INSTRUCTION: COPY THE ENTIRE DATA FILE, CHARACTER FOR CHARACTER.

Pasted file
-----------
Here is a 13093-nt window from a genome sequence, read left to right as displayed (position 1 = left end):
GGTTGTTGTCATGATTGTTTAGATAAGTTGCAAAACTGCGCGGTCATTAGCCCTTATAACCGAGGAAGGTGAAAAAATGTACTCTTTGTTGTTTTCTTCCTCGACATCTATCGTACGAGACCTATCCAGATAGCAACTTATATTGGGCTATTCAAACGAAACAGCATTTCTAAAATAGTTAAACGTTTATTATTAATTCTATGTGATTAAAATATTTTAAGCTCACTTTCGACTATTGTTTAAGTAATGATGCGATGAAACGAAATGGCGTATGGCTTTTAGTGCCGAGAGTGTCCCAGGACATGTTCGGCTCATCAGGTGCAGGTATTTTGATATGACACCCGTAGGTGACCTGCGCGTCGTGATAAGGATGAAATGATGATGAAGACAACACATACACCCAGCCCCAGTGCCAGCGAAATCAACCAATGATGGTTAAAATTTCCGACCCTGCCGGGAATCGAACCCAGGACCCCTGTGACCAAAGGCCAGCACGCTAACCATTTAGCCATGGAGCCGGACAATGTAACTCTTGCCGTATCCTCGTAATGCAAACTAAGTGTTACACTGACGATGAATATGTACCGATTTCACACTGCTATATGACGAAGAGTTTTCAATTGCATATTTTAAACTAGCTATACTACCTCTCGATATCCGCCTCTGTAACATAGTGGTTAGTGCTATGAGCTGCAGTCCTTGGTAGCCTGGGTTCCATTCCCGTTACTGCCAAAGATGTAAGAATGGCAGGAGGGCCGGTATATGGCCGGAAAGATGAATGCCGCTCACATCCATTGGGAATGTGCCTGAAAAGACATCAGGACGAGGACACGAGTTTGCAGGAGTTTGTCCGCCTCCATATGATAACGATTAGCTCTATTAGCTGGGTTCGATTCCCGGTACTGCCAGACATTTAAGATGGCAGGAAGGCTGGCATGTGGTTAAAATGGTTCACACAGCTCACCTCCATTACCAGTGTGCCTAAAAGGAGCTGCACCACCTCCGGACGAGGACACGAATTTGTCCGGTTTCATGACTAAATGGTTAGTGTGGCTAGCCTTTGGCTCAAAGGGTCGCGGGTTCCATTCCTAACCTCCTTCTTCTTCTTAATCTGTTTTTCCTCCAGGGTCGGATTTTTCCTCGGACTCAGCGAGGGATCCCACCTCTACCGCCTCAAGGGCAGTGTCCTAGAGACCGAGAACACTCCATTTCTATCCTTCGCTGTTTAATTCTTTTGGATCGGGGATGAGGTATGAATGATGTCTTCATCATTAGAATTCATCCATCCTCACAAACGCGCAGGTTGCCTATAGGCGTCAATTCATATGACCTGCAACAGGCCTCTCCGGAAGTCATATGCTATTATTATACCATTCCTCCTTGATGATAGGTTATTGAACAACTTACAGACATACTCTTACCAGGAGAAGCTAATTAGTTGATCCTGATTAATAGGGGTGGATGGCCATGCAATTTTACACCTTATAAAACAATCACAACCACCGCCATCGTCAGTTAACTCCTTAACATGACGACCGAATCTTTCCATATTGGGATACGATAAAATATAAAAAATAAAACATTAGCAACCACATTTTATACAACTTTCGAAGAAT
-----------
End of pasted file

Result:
Here is a 13093-nt window from a genome sequence, read left to right as displayed (position 1 = left end):
GGTTGTTGTCATGATTGTTTAGATAAGTTGCAAAACTGCGCGGTCATTAGCCCTTATAACCGAGGAAGGTGAAAAAATGTACTCTTTGTTGTTTTCTTCCTCGACATCTATCGTACGAGACCTATCCAGATAGCAACTTATATTGGGCTATTCAAACGAAACAGCATTTCTAAAATAGTTAAACGTTTATTATTAATTCTATGTGATTAAAATATTTTAAGCTCACTTTCGACTATTGTTTAAGTAATGATGCGATGAAACGAAATGGCGTATGGCTTTTAGTGCCGAGAGTGTCCCAGGACATGTTCGGCTCATCAGGTGCAGGTATTTTGATATGACACCCGTAGGTGACCTGCGCGTCGTGATAAGGATGAAATGATGATGAAGACAACACATACACCCAGCCCCAGTGCCAGCGAAATCAACCAATGATGGTTAAAATTTCCGACCCTGCCGGGAATCGAACCCAGGACCCCTGTGACCAAAGGCCAGCACGCTAACCATTTAGCCATGGAGCCGGACAATGTAACTCTTGCCGTATCCTCGTAATGCAAACTAAGTGTTACACTGACGATGAATATGTACCGATTTCACACTGCTATATGACGAAGAGTTTTCAATTGCATATTTTAAACTAGCTATACTACCTCTCGATATCCGCCTCTGTAACATAGTGGTTAGTGCTATGAGCTGCAGTCCTTGGTAGCCTGGGTTCCATTCCCGTTACTGCCAAAGATGTAAGAATGGCAGGAGGGCCGGTATATGGCCGGAAAGATGAATGCCGCTCACATCCATTGGGAATGTGCCTGAAAAGACATCAGGACGAGGACACGAGTTTGCAGGAGTTTGTCCGCCTCCATATGATAACGATTAGCTCTATTAGCTGGGTTCGATTCCCGGTACTGCCAGACATTTAAGATGGCAGGAAGGCTGGCATGTGGTTAAAATGGTTCACACAGCTCACCTCCATTACCAGTGTGCCTAAAAGGAGCTGCACCACCTCCGGACGAGGACACGAATTTGTCCGGTTTCATGACTAAATGGTTAGTGTGGCTAGCCTTTGGCTCAAAGGGTCGCGGGTTCCATTCCTAACCTCCTTCTTCTTCTTAATCTGTTTTTCCTCCAGGGTCGGATTTTTCCTCGGACTCAGCGAGGGATCCCACCTCTACCGCCTCAAGGGCAGTGTCCTAGAGACCGAGAACACTCCATTTCTATCCTTCGCTGTTTAATTCTTTTGGATCGGGGATGAGGTATGAATGATGTCTTCATCATTAGAATTCATCCATCCTCACAAACGCGCAGGTTGCCTATAGGCGTCAATTCATATGACCTGCAACAGGCCTCTCCGGAAGTCATATGCTATTATTATACCATTCCTCCTTGATGATAGGTTATTGAACAACTTACAGACATACTCTTACCAGGAGAAGCTAATTAGTTGATCCTGATTAATAGGGGTGGATGGCCATGCAATTTTACACCTTATAAAACAATCACAACCACCGCCATCGTCAGTTAACTCCTTAACATGACGACCGAATCTTTCCATATTGGGATACGATAAAATATAAAAAATAAAACATTAGCAACCACATTTTATACAACTTTCGAAGAAT